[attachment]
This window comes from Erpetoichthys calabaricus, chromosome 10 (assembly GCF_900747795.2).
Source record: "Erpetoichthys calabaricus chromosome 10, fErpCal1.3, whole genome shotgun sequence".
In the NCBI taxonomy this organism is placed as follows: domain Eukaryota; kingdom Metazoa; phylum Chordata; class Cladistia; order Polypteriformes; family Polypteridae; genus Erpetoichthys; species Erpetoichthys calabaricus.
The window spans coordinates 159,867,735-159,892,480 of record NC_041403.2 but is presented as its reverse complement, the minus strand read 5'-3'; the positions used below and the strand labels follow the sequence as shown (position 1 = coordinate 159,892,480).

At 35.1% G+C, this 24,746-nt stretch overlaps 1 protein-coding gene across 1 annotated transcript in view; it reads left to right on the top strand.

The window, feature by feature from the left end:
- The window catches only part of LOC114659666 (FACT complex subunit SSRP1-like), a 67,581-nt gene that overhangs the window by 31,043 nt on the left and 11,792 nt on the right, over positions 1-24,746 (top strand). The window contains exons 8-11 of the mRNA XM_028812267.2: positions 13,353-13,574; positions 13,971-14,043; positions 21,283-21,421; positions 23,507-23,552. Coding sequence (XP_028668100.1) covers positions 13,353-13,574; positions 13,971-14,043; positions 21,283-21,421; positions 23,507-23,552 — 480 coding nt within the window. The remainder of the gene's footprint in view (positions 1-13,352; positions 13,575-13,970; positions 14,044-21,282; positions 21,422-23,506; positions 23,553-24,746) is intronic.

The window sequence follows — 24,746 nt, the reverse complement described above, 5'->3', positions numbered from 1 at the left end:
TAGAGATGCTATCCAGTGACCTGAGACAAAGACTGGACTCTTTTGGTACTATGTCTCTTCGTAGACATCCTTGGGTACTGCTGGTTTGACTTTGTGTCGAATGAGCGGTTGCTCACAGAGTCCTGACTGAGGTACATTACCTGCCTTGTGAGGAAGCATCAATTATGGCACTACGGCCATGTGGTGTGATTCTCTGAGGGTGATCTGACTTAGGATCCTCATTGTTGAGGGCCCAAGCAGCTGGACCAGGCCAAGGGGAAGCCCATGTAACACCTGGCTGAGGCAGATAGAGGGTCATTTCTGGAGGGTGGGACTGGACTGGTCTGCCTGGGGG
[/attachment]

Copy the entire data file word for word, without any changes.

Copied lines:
This window comes from Erpetoichthys calabaricus, chromosome 10 (assembly GCF_900747795.2).
Source record: "Erpetoichthys calabaricus chromosome 10, fErpCal1.3, whole genome shotgun sequence".
In the NCBI taxonomy this organism is placed as follows: domain Eukaryota; kingdom Metazoa; phylum Chordata; class Cladistia; order Polypteriformes; family Polypteridae; genus Erpetoichthys; species Erpetoichthys calabaricus.
The window spans coordinates 159,867,735-159,892,480 of record NC_041403.2 but is presented as its reverse complement, the minus strand read 5'-3'; the positions used below and the strand labels follow the sequence as shown (position 1 = coordinate 159,892,480).

At 35.1% G+C, this 24,746-nt stretch overlaps 1 protein-coding gene across 1 annotated transcript in view; it reads left to right on the top strand.

The window, feature by feature from the left end:
- The window catches only part of LOC114659666 (FACT complex subunit SSRP1-like), a 67,581-nt gene that overhangs the window by 31,043 nt on the left and 11,792 nt on the right, over positions 1-24,746 (top strand). The window contains exons 8-11 of the mRNA XM_028812267.2: positions 13,353-13,574; positions 13,971-14,043; positions 21,283-21,421; positions 23,507-23,552. Coding sequence (XP_028668100.1) covers positions 13,353-13,574; positions 13,971-14,043; positions 21,283-21,421; positions 23,507-23,552 — 480 coding nt within the window. The remainder of the gene's footprint in view (positions 1-13,352; positions 13,575-13,970; positions 14,044-21,282; positions 21,422-23,506; positions 23,553-24,746) is intronic.

The window sequence follows — 24,746 nt, the reverse complement described above, 5'->3', positions numbered from 1 at the left end:
TAGAGATGCTATCCAGTGACCTGAGACAAAGACTGGACTCTTTTGGTACTATGTCTCTTCGTAGACATCCTTGGGTACTGCTGGTTTGACTTTGTGTCGAATGAGCGGTTGCTCACAGAGTCCTGACTGAGGTACATTACCTGCCTTGTGAGGAAGCATCAATTATGGCACTACGGCCATGTGGTGTGATTCTCTGAGGGTGATCTGACTTAGGATCCTCATTGTTGAGGGCCCAAGCAGCTGGACCAGGCCAAGGGGAAGCCCATGTAACACCTGGCTGAGGCAGATAGAGGGTCATTTCTGGAGGGTGGGACTGGACTGGTCTGCCTGGGGG